'Missing' Singapore women found safe in Bucharest
S'porean woman and her mother, both feared missing, are safe in Bucharest with younger woman's online boyfriend
After spending almost two weeks worrying about his wife's and daughter's whereabouts, a Singaporean taxi driver can finally rest easy knowing that they are safe and sound in Romania.
Appearing in an interview with Romanian broadcaster Pro TV, his daughter, Miss Cheryl Yap Lay Leng, 25, said she travelled to Romania to meet her boyfriend Alexandru Donea, 18, whom she had met over social media two years ago.
Miss Yap and her mother, housewife Foo Li Kheng, 61, have been staying with Mr Donea and his family in their home in Vulturesti, a village commune in Olt County, about 150km from the capital Bucharest.
On Tuesday night, Romanian police posted a photo of mother and daughter, flanked by policemen and an unknown man in black, on their Facebook page as "proof" of their safety.
The police said the two women were not victims of a crime.
Pro TV also reported that Miss Yap and Mr Donea bonded over their interest in Japanese manga and decided to meet in person.
After they met in person for the first time, Miss Yap said that they 'fell in love', and that she was willing to stay in Romania for Mr Donea, reported Romanian media.
She also said that her mother was shocked when she first learnt about Mr Donea but has slowly come to accept their relationship.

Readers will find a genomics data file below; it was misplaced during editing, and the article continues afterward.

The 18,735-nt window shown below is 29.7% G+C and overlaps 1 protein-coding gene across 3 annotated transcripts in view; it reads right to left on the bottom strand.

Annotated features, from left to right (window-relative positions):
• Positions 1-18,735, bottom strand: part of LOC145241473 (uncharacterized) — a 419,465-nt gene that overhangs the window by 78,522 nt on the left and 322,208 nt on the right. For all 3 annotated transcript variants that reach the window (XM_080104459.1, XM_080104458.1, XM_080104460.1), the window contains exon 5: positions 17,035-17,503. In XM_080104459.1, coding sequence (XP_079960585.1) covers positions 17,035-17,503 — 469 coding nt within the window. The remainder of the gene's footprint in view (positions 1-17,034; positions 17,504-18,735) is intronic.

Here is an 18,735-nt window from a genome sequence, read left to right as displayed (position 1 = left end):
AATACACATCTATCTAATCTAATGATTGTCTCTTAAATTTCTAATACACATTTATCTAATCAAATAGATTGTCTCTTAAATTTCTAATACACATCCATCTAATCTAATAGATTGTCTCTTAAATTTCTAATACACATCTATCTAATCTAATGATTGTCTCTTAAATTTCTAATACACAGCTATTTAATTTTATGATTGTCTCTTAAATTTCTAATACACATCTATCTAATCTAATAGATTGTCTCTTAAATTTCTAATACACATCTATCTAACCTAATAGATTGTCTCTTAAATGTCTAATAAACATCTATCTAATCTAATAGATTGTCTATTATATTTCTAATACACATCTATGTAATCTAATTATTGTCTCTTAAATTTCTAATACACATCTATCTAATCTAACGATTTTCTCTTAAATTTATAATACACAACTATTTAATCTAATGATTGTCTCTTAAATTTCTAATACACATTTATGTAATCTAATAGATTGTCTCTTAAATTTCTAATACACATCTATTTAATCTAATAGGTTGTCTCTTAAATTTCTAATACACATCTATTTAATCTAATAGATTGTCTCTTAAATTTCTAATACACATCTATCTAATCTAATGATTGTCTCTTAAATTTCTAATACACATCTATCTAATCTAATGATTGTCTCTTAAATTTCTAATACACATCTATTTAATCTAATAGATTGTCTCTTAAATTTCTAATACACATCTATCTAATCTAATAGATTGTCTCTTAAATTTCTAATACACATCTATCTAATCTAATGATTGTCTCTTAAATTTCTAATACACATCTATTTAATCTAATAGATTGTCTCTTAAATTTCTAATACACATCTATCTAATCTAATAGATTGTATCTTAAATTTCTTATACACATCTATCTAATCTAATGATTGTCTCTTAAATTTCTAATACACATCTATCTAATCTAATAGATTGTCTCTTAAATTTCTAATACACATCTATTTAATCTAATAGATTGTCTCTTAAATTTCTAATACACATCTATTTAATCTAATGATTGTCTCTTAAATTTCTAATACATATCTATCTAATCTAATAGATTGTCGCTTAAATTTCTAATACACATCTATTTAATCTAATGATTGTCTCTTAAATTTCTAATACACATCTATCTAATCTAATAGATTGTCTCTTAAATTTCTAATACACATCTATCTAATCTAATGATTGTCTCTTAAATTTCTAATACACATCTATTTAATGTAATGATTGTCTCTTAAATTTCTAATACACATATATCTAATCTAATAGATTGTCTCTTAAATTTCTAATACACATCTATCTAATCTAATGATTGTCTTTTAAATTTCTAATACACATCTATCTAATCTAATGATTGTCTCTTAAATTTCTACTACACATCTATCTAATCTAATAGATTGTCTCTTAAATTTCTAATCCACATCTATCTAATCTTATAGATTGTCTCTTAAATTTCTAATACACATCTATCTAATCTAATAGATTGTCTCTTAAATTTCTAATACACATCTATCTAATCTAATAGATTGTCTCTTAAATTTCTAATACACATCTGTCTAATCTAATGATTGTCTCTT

Miss Yap apologised for causing her family back in Singapore to worry and said it took a lot of courage for her to make the trip.
Although Mr Donea's parents don't speak English, they have "welcomed us with open arms".
The two women's "disappearance" on Jan 22 was first reported in Shin Min Daily News on Monday.
Miss Yap's father, a 59-year-old taxi driver who gave his name only as Mr Yap, said he had come home to find his wife and daughter gone without a trace.
Their passports were also gone and, according to Mr Yap, they had taken about $50,000 with them.
Mr Yap later found out from his daughter's credit card statement that she had bought air tickets to Romania.
Worried that they had fallen victim to scammers as they had left without his knowledge and were uncontactable, Mr Yap made a police report.
The story made headlines and was picked up by Romanian media.
According to Shin Min, the mother and daughter came forward to the police after seeing their faces on Romanian television.
Speaking to Shin Min, Mr Yap, who had been unable to sleep or eat properly since the disappearance of his wife and daughter, expressed relief over news of their safety.
"I can finally sleep peacefully tonight," he said after a 10-minute phone call with his wife.
Shin Min reported that during the call made at 1am yesterday, which was around 7pm in Romania, Madam Foo said they were all right and told him not to worry.
She also said they intended to stay in Romania for one or two more months, to which Mr Yap agreed.
Mr Donea also apologised to Mr Yap over the phone.
However, Mr Yap's daughter did not speak with him on the phone as she was afraid that he would scold her, reported Shin Min.
Mr Yap said: "I haven't seen them for such a long time, I miss them and I feel sad.
"As long as they return safely, I will not scold her because there's no use in scolding her."